I never saw that graffito are used!
According the the meaning of this word from Webster - usually unauthorized writing or drawing on a public surface. One time, the KCRC (local train) were painted by some youngers with beautiful pictures under the darkness without permission. The next day, I read a newspaper in English about this piece of news which was called Graffitti. But in Chinese translation, it should be writing or drawing something ugly!
So we got some entirely different meanings!
I'd like you know which one is correct!
Any writing or drawing on walls, etc, is called graffiti, whether it's a work of art or the name of a football team. I disagree with the dictionary about the singular- in BE, we happily use graffiti for both singular and plural.
I don't know anyone who uses the word "graffito" or "a graffito". Graffiti does not have to be ugly, but it does have to be used to deface something. A beautiful picture on a wall would be a mural if it belongs there. If not, the same picture would be graffiti.
Originally Posted by Hong Kong Chinese
I also disagree with the note from Webster's. This is from the AHD:
USAGE NOTE The word graffiti is a plural noun in Italian. In English graffiti is far more common than the singular form graffito and is mainly used as a singular noun in much the same way data is. When the reference is to a particular inscription (as in There was a bold graffiti on the wall), the form graffito would be etymologically correct but might strike some readers as pedantic outside an archaeological context. There is no substitute for the singular use of graffiti when the word is used as a mass noun to refer to inscriptions in general or to the related social phenomenon. The sentence Graffiti is a major problem for the Transit Authority Police cannot be reworded Graffito is … (since graffito can refer only to a particular inscription) or Graffiti are … (which suggests that the police problem involves only the physical marks and not the larger issue of vandalism). In such contexts, the use of graffiti as a singular is justified by both utility and widespread precedent.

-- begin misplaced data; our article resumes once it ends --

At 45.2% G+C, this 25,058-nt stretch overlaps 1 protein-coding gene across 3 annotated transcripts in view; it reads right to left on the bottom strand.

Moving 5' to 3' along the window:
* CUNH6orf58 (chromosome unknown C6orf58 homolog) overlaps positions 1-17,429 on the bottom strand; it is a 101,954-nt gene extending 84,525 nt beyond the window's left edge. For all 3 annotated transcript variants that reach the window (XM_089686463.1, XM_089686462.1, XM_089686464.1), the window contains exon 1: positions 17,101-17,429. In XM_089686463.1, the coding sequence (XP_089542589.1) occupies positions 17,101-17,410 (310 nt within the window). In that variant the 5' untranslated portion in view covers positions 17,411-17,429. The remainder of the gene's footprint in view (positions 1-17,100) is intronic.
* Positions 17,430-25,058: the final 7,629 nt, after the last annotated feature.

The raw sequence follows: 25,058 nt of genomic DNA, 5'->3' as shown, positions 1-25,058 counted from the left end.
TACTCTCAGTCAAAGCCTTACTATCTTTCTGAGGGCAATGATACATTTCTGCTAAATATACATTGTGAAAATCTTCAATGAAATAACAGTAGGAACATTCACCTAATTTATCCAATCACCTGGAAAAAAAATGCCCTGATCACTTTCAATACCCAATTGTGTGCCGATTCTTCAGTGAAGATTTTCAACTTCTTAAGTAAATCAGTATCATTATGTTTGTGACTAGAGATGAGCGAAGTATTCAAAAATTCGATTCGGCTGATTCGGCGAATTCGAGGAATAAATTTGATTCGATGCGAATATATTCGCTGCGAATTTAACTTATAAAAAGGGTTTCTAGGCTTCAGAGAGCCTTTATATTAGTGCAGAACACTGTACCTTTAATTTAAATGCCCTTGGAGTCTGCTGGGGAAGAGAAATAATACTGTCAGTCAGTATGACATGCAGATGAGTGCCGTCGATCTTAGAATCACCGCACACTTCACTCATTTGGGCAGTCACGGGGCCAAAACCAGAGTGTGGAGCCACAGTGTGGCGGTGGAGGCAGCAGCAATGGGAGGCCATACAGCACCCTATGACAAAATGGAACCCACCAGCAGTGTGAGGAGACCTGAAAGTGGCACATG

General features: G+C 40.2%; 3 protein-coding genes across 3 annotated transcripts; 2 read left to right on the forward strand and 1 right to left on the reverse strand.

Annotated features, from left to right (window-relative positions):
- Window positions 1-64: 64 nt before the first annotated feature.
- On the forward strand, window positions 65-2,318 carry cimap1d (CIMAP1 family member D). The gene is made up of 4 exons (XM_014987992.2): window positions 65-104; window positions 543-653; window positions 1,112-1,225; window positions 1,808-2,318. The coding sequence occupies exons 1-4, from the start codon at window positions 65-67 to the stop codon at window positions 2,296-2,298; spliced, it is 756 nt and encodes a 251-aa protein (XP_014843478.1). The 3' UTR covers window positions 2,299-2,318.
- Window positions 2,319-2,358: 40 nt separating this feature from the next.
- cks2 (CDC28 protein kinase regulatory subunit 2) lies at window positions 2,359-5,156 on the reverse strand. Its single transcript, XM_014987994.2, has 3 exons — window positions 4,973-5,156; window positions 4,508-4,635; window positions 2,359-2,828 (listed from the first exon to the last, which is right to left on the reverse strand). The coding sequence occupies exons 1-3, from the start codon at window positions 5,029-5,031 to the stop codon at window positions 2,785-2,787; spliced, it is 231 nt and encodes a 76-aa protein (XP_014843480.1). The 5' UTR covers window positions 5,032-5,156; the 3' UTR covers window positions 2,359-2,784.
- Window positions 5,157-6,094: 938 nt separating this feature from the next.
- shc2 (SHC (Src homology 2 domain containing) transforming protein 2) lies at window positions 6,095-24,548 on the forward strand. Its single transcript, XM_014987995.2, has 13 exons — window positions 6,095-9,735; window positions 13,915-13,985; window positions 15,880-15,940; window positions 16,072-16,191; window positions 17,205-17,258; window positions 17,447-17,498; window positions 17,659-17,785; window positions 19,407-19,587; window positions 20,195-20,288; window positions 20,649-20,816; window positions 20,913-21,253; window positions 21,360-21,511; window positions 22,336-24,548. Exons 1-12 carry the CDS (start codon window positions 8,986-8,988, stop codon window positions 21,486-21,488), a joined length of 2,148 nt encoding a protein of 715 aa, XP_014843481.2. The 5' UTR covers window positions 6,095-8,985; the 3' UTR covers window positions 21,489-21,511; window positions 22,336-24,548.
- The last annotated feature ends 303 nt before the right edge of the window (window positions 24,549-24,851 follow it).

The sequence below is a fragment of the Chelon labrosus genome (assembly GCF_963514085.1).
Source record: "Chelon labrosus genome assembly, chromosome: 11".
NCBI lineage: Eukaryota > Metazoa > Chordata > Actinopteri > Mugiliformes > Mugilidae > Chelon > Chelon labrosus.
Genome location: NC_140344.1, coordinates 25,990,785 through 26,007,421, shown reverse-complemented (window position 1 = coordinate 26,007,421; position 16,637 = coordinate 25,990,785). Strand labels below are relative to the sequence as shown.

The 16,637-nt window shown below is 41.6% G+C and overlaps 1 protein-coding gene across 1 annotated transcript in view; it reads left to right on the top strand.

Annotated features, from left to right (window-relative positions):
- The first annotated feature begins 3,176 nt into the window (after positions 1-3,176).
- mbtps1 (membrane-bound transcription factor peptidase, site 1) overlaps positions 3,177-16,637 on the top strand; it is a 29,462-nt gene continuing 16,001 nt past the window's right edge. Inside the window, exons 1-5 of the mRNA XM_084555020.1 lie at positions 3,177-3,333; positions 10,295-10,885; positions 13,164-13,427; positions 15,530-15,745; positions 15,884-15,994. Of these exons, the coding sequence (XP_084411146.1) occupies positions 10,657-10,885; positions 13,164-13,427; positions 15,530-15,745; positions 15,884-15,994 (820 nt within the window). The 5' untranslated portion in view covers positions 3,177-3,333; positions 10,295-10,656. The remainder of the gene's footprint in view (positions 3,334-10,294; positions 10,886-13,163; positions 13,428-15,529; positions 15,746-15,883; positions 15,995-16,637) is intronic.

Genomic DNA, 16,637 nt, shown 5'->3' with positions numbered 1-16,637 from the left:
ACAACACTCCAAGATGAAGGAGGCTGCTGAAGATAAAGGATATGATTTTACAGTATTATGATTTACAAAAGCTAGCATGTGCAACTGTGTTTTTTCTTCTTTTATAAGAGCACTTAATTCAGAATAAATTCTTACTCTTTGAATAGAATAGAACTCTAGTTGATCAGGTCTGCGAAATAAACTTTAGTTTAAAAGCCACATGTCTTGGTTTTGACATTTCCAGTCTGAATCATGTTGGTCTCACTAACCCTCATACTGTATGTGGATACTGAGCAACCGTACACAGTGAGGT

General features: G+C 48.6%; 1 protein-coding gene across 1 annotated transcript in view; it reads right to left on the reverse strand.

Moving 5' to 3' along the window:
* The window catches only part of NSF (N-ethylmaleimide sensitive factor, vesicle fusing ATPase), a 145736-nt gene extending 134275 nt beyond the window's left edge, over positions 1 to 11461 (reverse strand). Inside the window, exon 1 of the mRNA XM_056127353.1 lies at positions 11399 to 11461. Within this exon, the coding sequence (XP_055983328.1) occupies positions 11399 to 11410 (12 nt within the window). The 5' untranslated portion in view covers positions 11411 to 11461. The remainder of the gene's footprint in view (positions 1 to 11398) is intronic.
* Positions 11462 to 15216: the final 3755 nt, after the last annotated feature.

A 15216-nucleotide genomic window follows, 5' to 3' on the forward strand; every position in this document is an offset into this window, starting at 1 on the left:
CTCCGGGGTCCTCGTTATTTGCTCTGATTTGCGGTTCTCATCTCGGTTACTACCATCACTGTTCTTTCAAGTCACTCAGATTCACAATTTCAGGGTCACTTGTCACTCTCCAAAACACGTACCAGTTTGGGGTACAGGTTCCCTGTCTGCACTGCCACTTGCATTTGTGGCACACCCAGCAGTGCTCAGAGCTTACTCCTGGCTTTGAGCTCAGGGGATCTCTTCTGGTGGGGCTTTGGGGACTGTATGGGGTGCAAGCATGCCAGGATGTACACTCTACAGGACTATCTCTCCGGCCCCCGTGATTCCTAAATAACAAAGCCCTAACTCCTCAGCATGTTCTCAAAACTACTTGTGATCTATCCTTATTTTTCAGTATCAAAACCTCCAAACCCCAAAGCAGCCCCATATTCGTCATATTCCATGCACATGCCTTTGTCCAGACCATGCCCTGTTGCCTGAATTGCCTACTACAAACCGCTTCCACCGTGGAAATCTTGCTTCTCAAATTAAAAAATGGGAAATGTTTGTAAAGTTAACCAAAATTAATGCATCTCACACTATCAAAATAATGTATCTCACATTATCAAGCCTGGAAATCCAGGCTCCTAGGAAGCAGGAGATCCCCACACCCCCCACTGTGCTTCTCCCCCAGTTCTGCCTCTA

I had a teacher at schoolwho said 'these spaghetti', but he was very strange.
He must have been strange. My mom served "spaghettios" every now and then, but that was different.
Originally Posted by tdol
By alexandre42 in forum Ask a Teacher
Last Post: 21-Sep-2004, 05:11
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